May 23, 2019 | 78° F

Rutgers Writers House holds Q&A with Eileen Myles

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The Writers House held the final installation of their "Writers at Rutgers Reading Series" on Wednesday at the College Avenue Student Center. The event featured Eileen Miles who conducted a Q&A session before reading from her own work.

The Writers House, an undergraduate learning community at Rutgers which serves as an expressive media platform and creative space, hosted poet Eileen Myles this past Wednesday at the College Avenue Student Center.

The event featured a mid-day Q&A session and was followed by a reading of curated works by Myles presented to students and members of the community free of charge.

The final installment in a year-long string of events hosted by the Department of English entitled “Writers at Rutgers Reading Series” worked in conjunction with Writers House to host a number of exchanges between well-known writers and the Rutgers community, according to their site.

Ana Maron, the Writers House program coordinator, said planning for the events is completed on a yearly basis with Myles being the last of the year. Preparation for next year has already commenced as communications between guest writers and the department requires attention well in advance.

In promoting the event, the department made sure to advertise the event through ads in The Daily Targum and postings on Lister so that creative writing directors and the general public were aware of the upcoming dates, Maron said.

Most creative writing professors integrate these events into their syllabus, offering them as mandated assignments or an opportunity for students to gain extra credit, Maron said. It becomes imperative then to keep them and everyone else aware of any changes.

In organizing these events, Rutgers is very fortunate to have Mark Doty, a professor in the Department of English and Writers House director, Maron said. In lieu of his many published works, he keeps his finger on the pulse of the writing community, inviting other prominent writers to present for the Rutgers community.

“It’s not even so much that we’re looking for the biggest names but definitely thinking about what will appeal to the students and the community interests. It’s less about the writing as it is about the writer — looking for someone to engage students and the community,” she said.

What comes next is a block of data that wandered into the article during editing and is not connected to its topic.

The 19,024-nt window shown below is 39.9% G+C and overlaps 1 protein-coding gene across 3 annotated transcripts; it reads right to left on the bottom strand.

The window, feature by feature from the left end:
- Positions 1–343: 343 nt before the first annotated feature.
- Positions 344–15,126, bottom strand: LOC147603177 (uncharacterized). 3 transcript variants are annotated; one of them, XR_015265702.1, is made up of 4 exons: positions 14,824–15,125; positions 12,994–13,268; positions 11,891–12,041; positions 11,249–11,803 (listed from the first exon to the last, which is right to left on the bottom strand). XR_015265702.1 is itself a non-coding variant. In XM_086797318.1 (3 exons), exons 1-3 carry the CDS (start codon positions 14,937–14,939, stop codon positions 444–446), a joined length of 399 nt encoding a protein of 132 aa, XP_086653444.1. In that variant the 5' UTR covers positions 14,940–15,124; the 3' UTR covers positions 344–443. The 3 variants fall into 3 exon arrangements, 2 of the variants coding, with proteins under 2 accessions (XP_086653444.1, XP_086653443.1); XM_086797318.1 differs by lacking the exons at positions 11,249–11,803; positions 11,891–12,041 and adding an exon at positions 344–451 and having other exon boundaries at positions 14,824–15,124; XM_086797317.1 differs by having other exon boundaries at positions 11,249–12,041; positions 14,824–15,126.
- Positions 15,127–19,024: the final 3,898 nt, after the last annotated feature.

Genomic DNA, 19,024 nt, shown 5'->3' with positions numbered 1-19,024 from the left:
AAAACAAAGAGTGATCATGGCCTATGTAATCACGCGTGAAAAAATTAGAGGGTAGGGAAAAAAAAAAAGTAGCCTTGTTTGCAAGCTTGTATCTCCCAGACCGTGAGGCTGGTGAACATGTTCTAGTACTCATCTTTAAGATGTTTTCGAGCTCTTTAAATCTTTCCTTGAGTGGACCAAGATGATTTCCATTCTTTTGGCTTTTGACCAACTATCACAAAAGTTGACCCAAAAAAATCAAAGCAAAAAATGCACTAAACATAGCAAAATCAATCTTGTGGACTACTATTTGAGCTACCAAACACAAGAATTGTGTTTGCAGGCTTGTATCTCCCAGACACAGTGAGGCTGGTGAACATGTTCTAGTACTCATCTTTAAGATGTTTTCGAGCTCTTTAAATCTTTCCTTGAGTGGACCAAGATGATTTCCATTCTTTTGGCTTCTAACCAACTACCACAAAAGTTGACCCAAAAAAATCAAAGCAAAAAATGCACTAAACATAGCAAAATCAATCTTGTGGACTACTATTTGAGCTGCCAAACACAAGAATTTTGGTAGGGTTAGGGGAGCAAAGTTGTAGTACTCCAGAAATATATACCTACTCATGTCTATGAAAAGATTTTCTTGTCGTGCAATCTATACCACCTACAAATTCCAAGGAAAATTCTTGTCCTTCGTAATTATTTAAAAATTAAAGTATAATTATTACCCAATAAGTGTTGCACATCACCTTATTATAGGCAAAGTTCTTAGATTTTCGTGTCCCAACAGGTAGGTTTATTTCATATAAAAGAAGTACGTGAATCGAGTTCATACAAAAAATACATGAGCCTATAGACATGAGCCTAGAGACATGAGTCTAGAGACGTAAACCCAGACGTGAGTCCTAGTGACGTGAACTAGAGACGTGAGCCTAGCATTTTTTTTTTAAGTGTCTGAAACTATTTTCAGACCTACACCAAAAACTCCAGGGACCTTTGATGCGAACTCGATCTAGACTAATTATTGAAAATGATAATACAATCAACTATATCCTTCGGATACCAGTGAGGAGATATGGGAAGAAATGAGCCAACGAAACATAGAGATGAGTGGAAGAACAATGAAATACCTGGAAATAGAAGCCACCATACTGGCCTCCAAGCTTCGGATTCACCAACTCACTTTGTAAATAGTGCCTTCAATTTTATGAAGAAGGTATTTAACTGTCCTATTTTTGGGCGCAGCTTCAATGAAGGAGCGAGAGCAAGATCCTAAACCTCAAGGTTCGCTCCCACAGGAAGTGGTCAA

In 2015 Doty brought on Marlon James, a Jamaican-born fiction writer who was awarded the 2015 Man Booker Prize for "A Brief History of Seven Killings" two days prior to his appearance here, Maron said.

Because the New Brunswick area has access to two major cities, the community of writers is alive and well, Maron said. This is not true everywhere and is, therefore, the responsibility of this school to keep exposing students and young people to these performances.

“Eileen’s visit was a nice example of what these events are like. We got a little bit of everything. There is something for everybody, not everyone we have is a poet but often times when we have poets they offer something that isn’t poetry,” she said.

People should keep in mind that events like these can create the smallest kernel of inspiration after seeing people truly engulfed in their passion, Maron said. Having people exchange the same energy regardless of academic pursuits, these kinds of things are subtle and exciting.

Tin Le, a School of Arts and Sciences sophomore, said listening to someone read their own poetry is an enlightening experience. Myles gave a brief context before each poem she read, allowing listeners to better understand her thoughts, emotions and experiences.

Often times, students can feel that reading poetry can be cumbersome because they fail to see the point in this type of environment, Le said. People can connect with other listeners and compare how they each handle various types of situations.

Le said that by understanding that every person leads a life as vivid as our own, we can look beyond the inherent differences between one another's and focus on our similarities.

Read like crazy and if someone does not like something, there is not something wrong with them, there is something wrong with it, Myles said.

“I think it’s really important to find work, find writing, that you’re really excited by that makes you want to write. If books are not exciting keep looking for the ones that are. Keep writing in whatever form,” she said.

Christian Zapata is a School of Arts and Sciences sophomore. He is a contributing writer for The Daily Targum.  

Christian Zapata

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